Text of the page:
Criminal justice reform won’t happen unless we learn what’s going on inside the system.
Even for insiders, the grinding gears of the criminal justice system can be as mysterious as a secret machine. That is why the Campaign for Smart Justice in Utah has been demanding more data collection, transparency, and accountability since we launched our effort in 2018. This is a summary of the progress we have made so far.
First, in mid-August we published an op-ed in the Salt Lake Tribune calling for greater openness in our criminal justice system. This article caught the eye of Rep. Marsha Judkins (R-Provo), a first-term lawmaker and math professor at Utah Valley University. After speaking with Campaign Coordinator Jason Groth about prosecutor transparency and potential legislation, Rep. Judkins testified on September 18 in front of the Utah Legislature’s Judiciary Interim Committee about a prosecutor transparency bill she is developing for the 2020 Legislative Session. Her testimony included many talking points pulled from our op-ed, as well as the National ACLU’s report about prosecutor transparency and model legislation. Her fellow lawmakers on the committee responded favorably to her presentation, noting that such legislation is necessary to help make evidence-based decisions. With Rep. Judkin’s leadership, we are optimistic that our advocacy for prosecutorial accountability and transparency will be grounded in state code by next year.
Second, our mission to collect and analyze data is extending to how people move between jails and courts. With a new initiative codenamed “The Habeas Project,” we are partnering with programmers and data analysts at the University of Utah to understand systemic issues around unlawful detentions in county jails. These detentions lead to unnecessary costs for taxpayers, wasted resources for law enforcement, and, most importantly, needless deprivations of people’s liberty. After our team crunches the data on thousands of jail and court interactions, we will develop advocacy, policy, and litigation strategies to end future unlawful detentions. We anticipate completing our initial data analysis by December 2019 and recommending new strategies in early 2020 to end unlawful detentions.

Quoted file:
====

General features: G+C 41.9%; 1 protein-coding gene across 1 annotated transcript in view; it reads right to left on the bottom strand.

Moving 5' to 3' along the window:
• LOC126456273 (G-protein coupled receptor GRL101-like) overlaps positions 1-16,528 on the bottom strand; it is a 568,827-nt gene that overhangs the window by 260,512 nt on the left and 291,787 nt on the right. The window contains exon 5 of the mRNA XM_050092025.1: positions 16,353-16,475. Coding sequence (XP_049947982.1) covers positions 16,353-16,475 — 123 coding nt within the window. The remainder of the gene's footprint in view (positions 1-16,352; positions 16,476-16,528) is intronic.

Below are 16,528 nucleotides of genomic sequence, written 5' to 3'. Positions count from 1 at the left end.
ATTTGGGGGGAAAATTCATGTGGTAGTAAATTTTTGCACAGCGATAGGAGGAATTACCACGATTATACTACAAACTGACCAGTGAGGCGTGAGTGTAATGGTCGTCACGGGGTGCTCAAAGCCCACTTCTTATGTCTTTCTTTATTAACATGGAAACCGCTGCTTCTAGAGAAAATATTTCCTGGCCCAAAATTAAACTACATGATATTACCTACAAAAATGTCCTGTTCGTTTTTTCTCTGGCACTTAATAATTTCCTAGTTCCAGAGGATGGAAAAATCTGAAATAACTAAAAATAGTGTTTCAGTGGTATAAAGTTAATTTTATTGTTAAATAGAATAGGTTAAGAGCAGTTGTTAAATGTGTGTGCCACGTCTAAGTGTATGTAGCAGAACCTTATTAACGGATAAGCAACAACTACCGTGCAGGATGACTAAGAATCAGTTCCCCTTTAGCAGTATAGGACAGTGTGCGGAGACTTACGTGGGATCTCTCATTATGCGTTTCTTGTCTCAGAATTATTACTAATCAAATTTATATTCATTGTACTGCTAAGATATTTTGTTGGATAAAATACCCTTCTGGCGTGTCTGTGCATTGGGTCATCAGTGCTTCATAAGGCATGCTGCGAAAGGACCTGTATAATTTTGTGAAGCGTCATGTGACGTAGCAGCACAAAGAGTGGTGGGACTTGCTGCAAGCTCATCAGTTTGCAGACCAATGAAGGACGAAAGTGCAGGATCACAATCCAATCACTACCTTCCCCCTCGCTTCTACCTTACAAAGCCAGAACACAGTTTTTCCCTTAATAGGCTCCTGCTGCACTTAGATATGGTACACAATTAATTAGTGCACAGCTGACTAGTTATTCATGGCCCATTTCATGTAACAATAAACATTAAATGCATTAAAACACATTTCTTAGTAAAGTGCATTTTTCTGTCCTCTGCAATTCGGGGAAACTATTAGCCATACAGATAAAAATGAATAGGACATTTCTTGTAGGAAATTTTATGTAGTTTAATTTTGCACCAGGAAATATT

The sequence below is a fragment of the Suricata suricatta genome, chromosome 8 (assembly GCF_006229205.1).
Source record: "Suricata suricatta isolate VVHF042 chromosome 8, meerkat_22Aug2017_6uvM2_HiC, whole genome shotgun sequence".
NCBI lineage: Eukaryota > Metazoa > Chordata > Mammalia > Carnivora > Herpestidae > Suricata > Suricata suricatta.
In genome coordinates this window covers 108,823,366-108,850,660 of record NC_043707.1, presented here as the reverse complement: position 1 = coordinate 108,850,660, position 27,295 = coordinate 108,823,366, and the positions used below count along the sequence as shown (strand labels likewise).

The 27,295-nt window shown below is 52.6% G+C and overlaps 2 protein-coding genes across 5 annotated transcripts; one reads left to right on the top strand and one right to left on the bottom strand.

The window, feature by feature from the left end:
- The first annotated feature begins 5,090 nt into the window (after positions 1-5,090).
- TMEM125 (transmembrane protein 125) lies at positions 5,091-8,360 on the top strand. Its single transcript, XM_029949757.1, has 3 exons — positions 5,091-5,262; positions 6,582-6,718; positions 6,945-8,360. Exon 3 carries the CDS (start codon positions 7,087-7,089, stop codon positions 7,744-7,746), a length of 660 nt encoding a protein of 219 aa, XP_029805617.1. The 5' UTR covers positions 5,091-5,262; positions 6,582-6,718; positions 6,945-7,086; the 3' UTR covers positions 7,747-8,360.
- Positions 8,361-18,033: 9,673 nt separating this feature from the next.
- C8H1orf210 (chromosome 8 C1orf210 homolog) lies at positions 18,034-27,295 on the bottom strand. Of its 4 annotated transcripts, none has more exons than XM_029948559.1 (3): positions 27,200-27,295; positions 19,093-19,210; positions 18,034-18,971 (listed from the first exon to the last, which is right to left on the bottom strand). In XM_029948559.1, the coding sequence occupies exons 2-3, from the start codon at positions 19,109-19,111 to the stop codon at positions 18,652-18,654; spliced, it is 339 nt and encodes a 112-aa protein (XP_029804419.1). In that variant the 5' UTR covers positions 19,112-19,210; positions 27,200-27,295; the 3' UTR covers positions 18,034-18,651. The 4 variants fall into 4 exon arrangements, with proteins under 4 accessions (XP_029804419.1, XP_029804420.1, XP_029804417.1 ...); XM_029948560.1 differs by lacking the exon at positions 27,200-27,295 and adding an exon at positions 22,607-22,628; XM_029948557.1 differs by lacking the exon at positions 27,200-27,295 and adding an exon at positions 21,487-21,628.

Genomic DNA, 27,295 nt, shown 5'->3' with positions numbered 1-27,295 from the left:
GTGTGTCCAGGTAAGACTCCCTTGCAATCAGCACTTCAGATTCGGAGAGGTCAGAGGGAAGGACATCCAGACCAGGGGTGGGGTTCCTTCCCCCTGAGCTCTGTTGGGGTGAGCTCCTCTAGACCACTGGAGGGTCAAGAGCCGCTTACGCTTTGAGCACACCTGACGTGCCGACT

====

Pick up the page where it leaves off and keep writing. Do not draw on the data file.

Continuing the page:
Third, we are seeing evidence that data can drive reform-based decisions in the courts as well as in policy. Case in point: During recent oral arguments at the Utah Supreme Court, several justices mentioned that decisions made by the Board of Pardons and Parole (BOPP) could be better understood by analyzing data points about the results. This suggests that the Court is open to data-driven arguments that could show more due process protections are needed for individuals at parole hearings.
As the Campaign for Smart Justice in Utah concludes its second year, we will continue to engage with policy makers, prosecutors, courts, and other stakeholders in the criminal justice system to collect more data to guide better decisions for their agencies and our communities. We still have much work to do, but as we add more data and insights, the criminal justice machine will run smoother.
…from the Fall 2019 Liberty Reporter